The American public is finally becoming aware of the problem of mass incarceration, but not enough is being done to address it. Reform efforts have focused on non-violent offenders, as UB School of Law Professor Jane Murphy wrote in a Dec. 3 Baltimore Sun op-ed.
“Over the past three decades, the number of people jailed in America has tripled to almost 2.3 million, more per capita than any other country in the world. The racial disparities in our criminal justice system are flagrant and well documented,” wrote Prof. Murphy, who directs the Juvenile Justice Project at the law school.
Most people serving long sentences should be considered for release, she wrote. “As I can attest from working with clients sentenced to life as children, many people convicted of violent crimes have been overcharged or wrongfully convicted. But — and this is crucial — even those who are guilty of the crimes for which they are serving long sentences must be included in reform efforts,” she added.
Prof. Murphy described recent findings of the Justice Policy Institute, which followed 188 inmates who were released from prison following a 2012 court decision, Unger v. Maryland. Six years later, despite having been violent offenders and facing numerous challenges upon their release, only five had returned to prison, for a remarkably low 3 percent recidivism rate. By contrast, the recidivism rate for the general prison population is 40 percent.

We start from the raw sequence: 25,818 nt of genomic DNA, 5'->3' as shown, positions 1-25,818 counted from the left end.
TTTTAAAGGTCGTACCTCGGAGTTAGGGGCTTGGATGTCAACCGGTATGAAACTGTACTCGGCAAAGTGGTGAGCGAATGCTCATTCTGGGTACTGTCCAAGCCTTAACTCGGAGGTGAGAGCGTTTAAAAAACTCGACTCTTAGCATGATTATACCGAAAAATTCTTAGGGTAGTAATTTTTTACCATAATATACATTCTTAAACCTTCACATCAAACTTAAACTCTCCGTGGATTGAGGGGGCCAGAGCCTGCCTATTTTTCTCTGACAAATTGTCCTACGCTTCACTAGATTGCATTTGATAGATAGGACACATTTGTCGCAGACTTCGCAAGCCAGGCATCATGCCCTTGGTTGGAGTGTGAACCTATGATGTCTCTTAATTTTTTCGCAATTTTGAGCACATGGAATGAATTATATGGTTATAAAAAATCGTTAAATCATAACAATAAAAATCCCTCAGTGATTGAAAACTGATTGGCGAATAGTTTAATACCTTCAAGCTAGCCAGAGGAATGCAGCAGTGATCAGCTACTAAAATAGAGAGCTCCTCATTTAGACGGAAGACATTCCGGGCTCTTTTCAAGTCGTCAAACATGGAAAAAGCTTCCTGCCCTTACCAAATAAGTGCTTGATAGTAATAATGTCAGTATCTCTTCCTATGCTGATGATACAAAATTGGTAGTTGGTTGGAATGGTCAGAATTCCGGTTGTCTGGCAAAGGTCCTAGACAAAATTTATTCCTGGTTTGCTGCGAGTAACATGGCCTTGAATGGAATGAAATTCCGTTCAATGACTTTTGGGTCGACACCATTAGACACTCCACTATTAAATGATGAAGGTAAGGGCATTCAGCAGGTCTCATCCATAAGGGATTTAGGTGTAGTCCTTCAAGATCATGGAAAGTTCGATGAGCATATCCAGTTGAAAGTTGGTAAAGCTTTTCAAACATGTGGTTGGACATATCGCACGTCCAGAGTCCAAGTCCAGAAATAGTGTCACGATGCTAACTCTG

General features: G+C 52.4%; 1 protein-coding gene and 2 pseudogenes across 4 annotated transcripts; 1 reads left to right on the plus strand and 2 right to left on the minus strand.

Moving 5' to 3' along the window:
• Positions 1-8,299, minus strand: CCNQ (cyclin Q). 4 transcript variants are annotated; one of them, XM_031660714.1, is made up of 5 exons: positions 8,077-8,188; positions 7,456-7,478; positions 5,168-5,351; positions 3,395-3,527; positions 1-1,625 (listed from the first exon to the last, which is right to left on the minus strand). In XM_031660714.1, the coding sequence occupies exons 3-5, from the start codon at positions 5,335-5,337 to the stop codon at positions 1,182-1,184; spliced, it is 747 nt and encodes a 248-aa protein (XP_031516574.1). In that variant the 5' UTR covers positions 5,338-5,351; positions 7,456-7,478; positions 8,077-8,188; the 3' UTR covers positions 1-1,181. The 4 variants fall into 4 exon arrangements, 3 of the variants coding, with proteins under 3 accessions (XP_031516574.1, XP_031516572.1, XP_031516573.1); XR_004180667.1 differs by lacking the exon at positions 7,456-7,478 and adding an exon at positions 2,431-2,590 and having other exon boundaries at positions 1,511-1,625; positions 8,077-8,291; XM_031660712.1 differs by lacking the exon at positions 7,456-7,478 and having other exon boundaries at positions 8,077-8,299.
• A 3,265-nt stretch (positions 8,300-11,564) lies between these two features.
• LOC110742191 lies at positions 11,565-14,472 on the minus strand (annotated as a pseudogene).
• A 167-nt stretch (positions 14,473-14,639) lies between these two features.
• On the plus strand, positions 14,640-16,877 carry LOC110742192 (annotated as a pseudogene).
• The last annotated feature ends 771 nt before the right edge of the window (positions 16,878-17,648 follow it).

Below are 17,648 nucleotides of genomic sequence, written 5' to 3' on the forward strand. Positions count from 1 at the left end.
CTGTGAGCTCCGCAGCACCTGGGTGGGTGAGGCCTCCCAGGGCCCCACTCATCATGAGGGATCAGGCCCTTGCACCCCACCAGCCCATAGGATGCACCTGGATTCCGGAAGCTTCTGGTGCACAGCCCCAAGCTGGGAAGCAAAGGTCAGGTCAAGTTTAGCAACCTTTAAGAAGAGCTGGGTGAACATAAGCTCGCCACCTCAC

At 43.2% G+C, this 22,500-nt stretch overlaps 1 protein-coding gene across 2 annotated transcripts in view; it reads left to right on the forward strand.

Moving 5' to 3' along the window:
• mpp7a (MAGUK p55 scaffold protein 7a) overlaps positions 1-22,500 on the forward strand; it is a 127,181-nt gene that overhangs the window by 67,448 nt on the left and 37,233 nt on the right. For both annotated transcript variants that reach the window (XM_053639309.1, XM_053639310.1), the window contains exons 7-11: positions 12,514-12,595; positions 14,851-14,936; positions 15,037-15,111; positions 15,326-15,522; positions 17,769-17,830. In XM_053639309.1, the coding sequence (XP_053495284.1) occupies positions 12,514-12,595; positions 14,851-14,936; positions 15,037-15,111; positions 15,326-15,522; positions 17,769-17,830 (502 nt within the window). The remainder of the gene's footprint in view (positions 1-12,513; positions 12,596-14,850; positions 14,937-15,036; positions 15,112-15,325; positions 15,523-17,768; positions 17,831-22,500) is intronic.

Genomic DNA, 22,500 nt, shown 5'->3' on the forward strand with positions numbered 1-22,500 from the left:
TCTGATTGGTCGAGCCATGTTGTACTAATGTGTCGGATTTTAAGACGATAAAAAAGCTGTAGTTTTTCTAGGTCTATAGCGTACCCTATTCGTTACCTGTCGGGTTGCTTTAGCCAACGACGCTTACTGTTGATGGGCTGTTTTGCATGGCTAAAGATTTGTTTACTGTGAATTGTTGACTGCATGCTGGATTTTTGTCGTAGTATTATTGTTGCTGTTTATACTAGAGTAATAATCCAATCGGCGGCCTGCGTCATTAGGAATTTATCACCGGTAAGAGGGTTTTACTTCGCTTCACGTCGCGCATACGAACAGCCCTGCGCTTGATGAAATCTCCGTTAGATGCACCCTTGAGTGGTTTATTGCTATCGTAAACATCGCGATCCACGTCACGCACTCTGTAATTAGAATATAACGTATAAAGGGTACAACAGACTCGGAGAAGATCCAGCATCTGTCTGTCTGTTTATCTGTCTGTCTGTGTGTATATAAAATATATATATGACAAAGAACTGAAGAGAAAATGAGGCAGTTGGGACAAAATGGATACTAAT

What made the difference for these individuals, in addition to their age — the average age upon release was 39 — was the social support they received to help them access housing, medical care and employment.
“What lessons are to be derived from the Ungers? Violent offenders cannot be ‘off the table’ in criminal justice reform. With modest investment in re-entry services, many can be released without threatening public safety,” Prof. Murphy wrote.
“The Unger report estimates that the government could provide a similar level of support to all people released from prison at a cost of about $6,000 per individual, a fraction of the cost for continued incarceration. Instead of continuing to age in prison, the Ungers are leading meaningful and productive lives. …
“The Ungers provide the blueprint,” she concluded. “Let us take the lessons from this remarkable story and begin a new, more meaningful conversation about criminal justice reform.”